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TEMPO Plus Co-Oxidant

Mechanism + Description

The oxonium ion generated by the oxidation of the TEMPO radical is the oxidant. Used catalytically, a stoichiometric oxidant like bleach or O2 (air) is used to drive the catalytic cycle. The oxidation to aldehyde is rapid. The oxonium ion will only oxidize the aldehyde hydrate, so for substrates with a negligible degree of hydration, a second oxidant – usually NaOCl2 – is added.

General comments

A common terminal oxidant is bleach (NaOCl), which is often employed with a bromide or borate co-catalyst. Reactions in water of bi-phasic reactions are often helped by the addition of a phase transfer catalyst. Ring opening of the oxonium ion and deoxygenation of the TEMPO catalyst can limit catalytic efficiency. In some cases, other catalytic oxidants like copper salts or laccase enzymes are added to promote the TEMPO oxidation, especially when air is used as the stoichiometric oxidant. Because of its hydrophobic nature and steric hindrance, TEMPO oxidations can be kinetically slow. A number of related, but much more reactive nitroxyl radical catalysts like ABNO,AZADO and 1-methylAZADO are becoming more commercially available. While these are currently much more expensive than TEMPO on a mole basis, they are often several of orders more reactive and can be dosed at much lower levels than TEMPO. A number of solid-supported TEMPO or TEMPO analogues are available commercially. These can facilitate downstream processing, provide for reusable catalysts, and facilitate chemistry in flow reactors. Considerations should be given to their preparation and lifespan (number of reuses before depletion of results) to make an informed decision on whether it is a better option than the standalone/homogeneous reagents.

Key references

Moriyama, K.; Takemura, M.; Togo, H. Selective Oxidation of Alcohols with Alkali Metal Bromides as Bromide Catalysts: Experimental Study of the ReactionMechanism. J. Org. Chem. 2014, 79 (13), 6094-6104.

Ciriminna, R.; Pagliaro, M. Industrial Oxidations with Organocatalyst TEMPO and Its Derivatives. Org. Process Res. Dev.2010, 14 (1),  245–251.

Zhao, M.; Li, J.; Mano, E.; Song, Z.; Tschaen, D. M.; Grabowski, E. J. J.; Reider, P. J. Oxidation of Primary Alcohols to Carboxylic Acids with Sodium Chlorite Catalyzed by TEMPO and Bleach. J. Org. Chem. 1999, 64 (7),  2564–2566.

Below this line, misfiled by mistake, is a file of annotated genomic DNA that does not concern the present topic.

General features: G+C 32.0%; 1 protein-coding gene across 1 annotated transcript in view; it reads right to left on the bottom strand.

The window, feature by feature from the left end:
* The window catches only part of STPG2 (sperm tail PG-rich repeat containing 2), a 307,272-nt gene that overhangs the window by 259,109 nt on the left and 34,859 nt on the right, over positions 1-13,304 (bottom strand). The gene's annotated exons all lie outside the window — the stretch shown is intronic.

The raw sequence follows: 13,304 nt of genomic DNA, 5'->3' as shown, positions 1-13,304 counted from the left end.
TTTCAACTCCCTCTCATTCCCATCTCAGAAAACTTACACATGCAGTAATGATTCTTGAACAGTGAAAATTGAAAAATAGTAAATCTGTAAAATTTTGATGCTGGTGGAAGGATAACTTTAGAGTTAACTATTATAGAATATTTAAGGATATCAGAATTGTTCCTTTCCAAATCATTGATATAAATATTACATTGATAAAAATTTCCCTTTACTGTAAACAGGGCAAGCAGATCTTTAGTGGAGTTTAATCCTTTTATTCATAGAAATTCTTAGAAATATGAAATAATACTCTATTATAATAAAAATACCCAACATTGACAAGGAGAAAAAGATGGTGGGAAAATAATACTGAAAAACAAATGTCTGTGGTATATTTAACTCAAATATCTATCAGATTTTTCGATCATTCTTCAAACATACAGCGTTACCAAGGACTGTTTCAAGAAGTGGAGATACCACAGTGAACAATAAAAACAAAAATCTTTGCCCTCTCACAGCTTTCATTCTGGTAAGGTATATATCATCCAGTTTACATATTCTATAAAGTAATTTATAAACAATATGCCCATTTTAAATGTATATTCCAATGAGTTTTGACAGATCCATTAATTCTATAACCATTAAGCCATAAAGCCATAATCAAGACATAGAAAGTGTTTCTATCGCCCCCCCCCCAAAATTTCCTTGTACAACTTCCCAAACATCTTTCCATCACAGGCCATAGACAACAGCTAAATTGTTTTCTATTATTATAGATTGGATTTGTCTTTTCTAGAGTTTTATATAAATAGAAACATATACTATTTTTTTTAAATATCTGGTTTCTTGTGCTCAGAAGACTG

Yakura, T.; Ozono, A. Novel 2,2,6,6-Tetramethylpiperidine 1-Oxyl–Iodobenzene Hybrid Catalyst for Oxidation of Primary Alcohols to Carboxylic Acids. Adv. Synth. Catal. 2011, 353 (6), 855–859.

Galletti, P.; Pori, M.; Funiciello, F.; Soldati, R.; Ballardini, A.; Giacomini, D. Laccase-Mediator System for Alcohol Oxidation to Carbonyls or Carboxylic Acids: Toward a Sustainable Synthesis of Profens.  ChemSusChem.2014, 7 (9), 2684-2689.

Shibuya, M.; Sato, T.; Tomizawa, M.; Iwabuchi, Y. OxoammoniumSalt/NaClO2: An Expedient, Catalytic System for One-Pot Oxidation of Primary Alcohols to Carboxylic Acids with Broad Substrate Applicability. Chem. Commun. 2009, 0, 1739-1741.

Galletti, P.; Pori, M.; Giacomini, D. One-Step Oxidation of 2-Arylpropanols to 2-Arylpropionic Acids: Improving Sustainability in the Synthesis of Profens. Synlett. 2010, 17, 2644-2648.

Shibuya, M.; Doi, R.; Shibuta, T.; Uesugi, S.; Iwabuchi, Y. Organocatalytic One-Pot Oxidative Cleavage of Terminal Diols to Dehomologated Carboxylic Acids. Org. Lett. 2012, 14 (19), 5006-5009.

Zhao, M. M.; Li, J.; Mano, E.; Song, Z. J.; Tschaen, D. M. Oxidation of Primary Alcohols to Carboxylic Acids with Sodium Chlorite Catalyzed by Tempo and Bleach: 4-Methoxyphenylacetic Acid. Org. Synth. 2005, 81, 195.

TEMPO Analogues

Shibuya, M.; Tomizawa, M.; Suzuki, I.; Iwabuchi, Y. 2-Azaadamantane N-Oxyl (AZADO) and 1-Me-AZADO: Highly Efficient Organocatalysts for Oxidation of Alcohols. J. Am. Chem. Soc. 2006, 128(26),  8412–8413.

Shibuya, M; Osada, Y.; Sasano, Y.; Tomizawa, M.; Iwabuchi, Y. Highly Efficient, Organocatalytic Aerobic Alcohol Oxidation. J. Am. Chem. Soc. 2011, 133 (17), 6497–6500.

Kuang, Y.; Nabae, Y.; Hayakawa, T.; Kakimoto, M. Solvent Free Aerobic Oxidation of Alcohols with 1-Methyl-2-Azaadamantane N-Oxylas a Recyclable Catalyst Through Phase Separation. Green Chem. 2011, 13, 1659-1663.